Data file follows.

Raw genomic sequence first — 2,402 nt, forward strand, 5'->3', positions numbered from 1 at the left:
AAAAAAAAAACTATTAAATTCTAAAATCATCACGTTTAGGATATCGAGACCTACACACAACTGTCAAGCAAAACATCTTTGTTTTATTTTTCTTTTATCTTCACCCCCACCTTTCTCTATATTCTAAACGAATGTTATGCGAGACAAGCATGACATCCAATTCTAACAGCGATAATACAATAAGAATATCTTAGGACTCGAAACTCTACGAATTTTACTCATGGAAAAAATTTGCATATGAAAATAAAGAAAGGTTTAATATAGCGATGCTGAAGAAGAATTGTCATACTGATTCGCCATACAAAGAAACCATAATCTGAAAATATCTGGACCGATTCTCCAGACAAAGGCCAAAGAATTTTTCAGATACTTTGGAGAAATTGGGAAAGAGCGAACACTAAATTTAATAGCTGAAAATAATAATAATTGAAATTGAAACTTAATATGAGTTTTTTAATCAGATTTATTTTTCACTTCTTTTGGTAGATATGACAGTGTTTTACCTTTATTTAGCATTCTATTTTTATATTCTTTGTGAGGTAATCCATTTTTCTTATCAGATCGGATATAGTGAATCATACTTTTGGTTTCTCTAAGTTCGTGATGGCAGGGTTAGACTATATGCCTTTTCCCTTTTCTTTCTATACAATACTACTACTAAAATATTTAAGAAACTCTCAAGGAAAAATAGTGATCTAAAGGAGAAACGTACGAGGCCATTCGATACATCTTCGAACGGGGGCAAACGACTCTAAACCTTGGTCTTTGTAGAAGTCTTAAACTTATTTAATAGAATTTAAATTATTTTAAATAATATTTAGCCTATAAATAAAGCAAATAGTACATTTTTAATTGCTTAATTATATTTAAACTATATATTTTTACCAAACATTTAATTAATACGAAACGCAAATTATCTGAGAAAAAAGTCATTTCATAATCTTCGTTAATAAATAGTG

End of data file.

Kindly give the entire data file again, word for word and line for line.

Raw genomic sequence first — 2,402 nt, forward strand, 5'->3', positions numbered from 1 at the left:
AAAAAAAAAACTATTAAATTCTAAAATCATCACGTTTAGGATATCGAGACCTACACACAACTGTCAAGCAAAACATCTTTGTTTTATTTTTCTTTTATCTTCACCCCCACCTTTCTCTATATTCTAAACGAATGTTATGCGAGACAAGCATGACATCCAATTCTAACAGCGATAATACAATAAGAATATCTTAGGACTCGAAACTCTACGAATTTTACTCATGGAAAAAATTTGCATATGAAAATAAAGAAAGGTTTAATATAGCGATGCTGAAGAAGAATTGTCATACTGATTCGCCATACAAAGAAACCATAATCTGAAAATATCTGGACCGATTCTCCAGACAAAGGCCAAAGAATTTTTCAGATACTTTGGAGAAATTGGGAAAGAGCGAACACTAAATTTAATAGCTGAAAATAATAATAATTGAAATTGAAACTTAATATGAGTTTTTTAATCAGATTTATTTTTCACTTCTTTTGGTAGATATGACAGTGTTTTACCTTTATTTAGCATTCTATTTTTATATTCTTTGTGAGGTAATCCATTTTTCTTATCAGATCGGATATAGTGAATCATACTTTTGGTTTCTCTAAGTTCGTGATGGCAGGGTTAGACTATATGCCTTTTCCCTTTTCTTTCTATACAATACTACTACTAAAATATTTAAGAAACTCTCAAGGAAAAATAGTGATCTAAAGGAGAAACGTACGAGGCCATTCGATACATCTTCGAACGGGGGCAAACGACTCTAAACCTTGGTCTTTGTAGAAGTCTTAAACTTATTTAATAGAATTTAAATTATTTTAAATAATATTTAGCCTATAAATAAAGCAAATAGTACATTTTTAATTGCTTAATTATATTTAAACTATATATTTTTACCAAACATTTAATTAATACGAAACGCAAATTATCTGAGAAAAAAGTCATTTCATAATCTTCGTTAATAAATAGTG